By Steven Porter
LAFAYETTE, Ind. (AP) – Kevin Shepard moved into Room 232 at Knights Inn in Lafayette weeks ago with his fiancee and 3-year-old child to escape a house contaminated with mold. On a Friday, the family learned that their temporary refuge might be even more hazardous.
It had been used to manufacture methamphetamine.
More than two years ago, the Tippecanoe County Health Department declared Room 232 unfit for human occupancy and ordered the motel’s managers to hire a state-certified company to test contamination levels. But Ron Noles, the county health department’s chief environmentalist, said he’s received no documentation that the managers ever complied with the order.
“I think he tried to skirt the law, save a buck,” Noles said, adding that he wields no power to fine or cite noncompliant property owners.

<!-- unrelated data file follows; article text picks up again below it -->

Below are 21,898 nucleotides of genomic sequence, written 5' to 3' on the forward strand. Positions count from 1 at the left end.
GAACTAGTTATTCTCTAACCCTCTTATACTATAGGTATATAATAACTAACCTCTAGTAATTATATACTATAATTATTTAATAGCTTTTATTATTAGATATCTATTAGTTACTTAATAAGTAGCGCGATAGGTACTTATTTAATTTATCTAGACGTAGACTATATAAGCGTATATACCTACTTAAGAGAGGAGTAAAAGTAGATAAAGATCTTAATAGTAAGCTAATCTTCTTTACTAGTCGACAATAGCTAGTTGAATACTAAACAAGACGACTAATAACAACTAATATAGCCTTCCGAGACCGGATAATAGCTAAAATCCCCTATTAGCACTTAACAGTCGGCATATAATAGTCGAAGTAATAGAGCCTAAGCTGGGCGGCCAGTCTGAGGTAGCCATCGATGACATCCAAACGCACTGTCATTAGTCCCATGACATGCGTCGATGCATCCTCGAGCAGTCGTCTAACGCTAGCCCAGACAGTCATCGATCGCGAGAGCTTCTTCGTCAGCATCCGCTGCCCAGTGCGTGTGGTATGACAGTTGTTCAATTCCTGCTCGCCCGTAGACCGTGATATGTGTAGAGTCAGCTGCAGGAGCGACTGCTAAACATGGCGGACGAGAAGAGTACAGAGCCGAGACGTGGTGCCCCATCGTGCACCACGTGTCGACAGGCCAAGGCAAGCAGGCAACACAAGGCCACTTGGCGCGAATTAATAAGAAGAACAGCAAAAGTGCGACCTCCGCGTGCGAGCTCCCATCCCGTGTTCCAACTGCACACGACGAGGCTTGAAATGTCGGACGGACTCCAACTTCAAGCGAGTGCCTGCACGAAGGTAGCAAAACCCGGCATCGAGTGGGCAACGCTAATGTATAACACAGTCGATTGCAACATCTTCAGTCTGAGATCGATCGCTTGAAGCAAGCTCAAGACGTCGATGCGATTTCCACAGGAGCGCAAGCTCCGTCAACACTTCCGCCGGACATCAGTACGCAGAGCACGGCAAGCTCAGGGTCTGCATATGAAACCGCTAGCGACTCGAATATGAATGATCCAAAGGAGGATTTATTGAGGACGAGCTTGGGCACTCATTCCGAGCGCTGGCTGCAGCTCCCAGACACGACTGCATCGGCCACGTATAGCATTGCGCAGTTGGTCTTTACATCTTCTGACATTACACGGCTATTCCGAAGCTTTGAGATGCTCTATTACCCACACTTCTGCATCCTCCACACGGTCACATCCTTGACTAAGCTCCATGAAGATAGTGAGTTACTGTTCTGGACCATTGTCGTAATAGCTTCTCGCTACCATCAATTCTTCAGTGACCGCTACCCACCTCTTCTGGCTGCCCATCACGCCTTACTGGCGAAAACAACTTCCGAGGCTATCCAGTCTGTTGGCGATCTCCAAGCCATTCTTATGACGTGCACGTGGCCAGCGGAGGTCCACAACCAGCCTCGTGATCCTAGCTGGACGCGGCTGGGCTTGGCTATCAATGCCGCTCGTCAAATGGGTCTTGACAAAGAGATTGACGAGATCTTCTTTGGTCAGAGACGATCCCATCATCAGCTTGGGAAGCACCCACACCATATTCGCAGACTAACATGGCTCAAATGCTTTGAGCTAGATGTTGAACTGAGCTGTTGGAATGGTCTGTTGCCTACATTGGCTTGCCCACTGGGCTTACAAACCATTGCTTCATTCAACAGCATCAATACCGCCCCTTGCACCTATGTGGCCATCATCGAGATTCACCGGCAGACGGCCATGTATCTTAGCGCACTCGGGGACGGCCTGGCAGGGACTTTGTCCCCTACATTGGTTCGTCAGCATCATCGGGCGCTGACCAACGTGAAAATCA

Shepard said he had no idea the room had been used as a meth lab until the Journal & Courier knocked on his door that Friday afternoon.
“They shouldn’t have given us this room until it was totally inspected,” he said, noting that management didn’t mention meth when they offered him a new room earlier that Friday. They simply cited a need to remodel the room.
Deven Patel, manager of the motel, declined to comment about the situation, but Noles said Patel told him that he had hired a meth-remediation company to test contamination levels in the room.
The lesson of this and other episodes is clear: The next time you check into an inexpensive motel, you might just want to sniff around under the bed. The guests who stayed in the room before you might have been cooking up a batch of methamphetamine.
Police report that they busted two such motel-room meth operations in greater Lafayette in recent weeks. They removed meth-making chemicals from a room at Prestige Inn in West Lafayette on April 30, then dismantled an active meth lab in a room at Economy Inn in Lafayette on May 1.1 2 3 4 5 next >>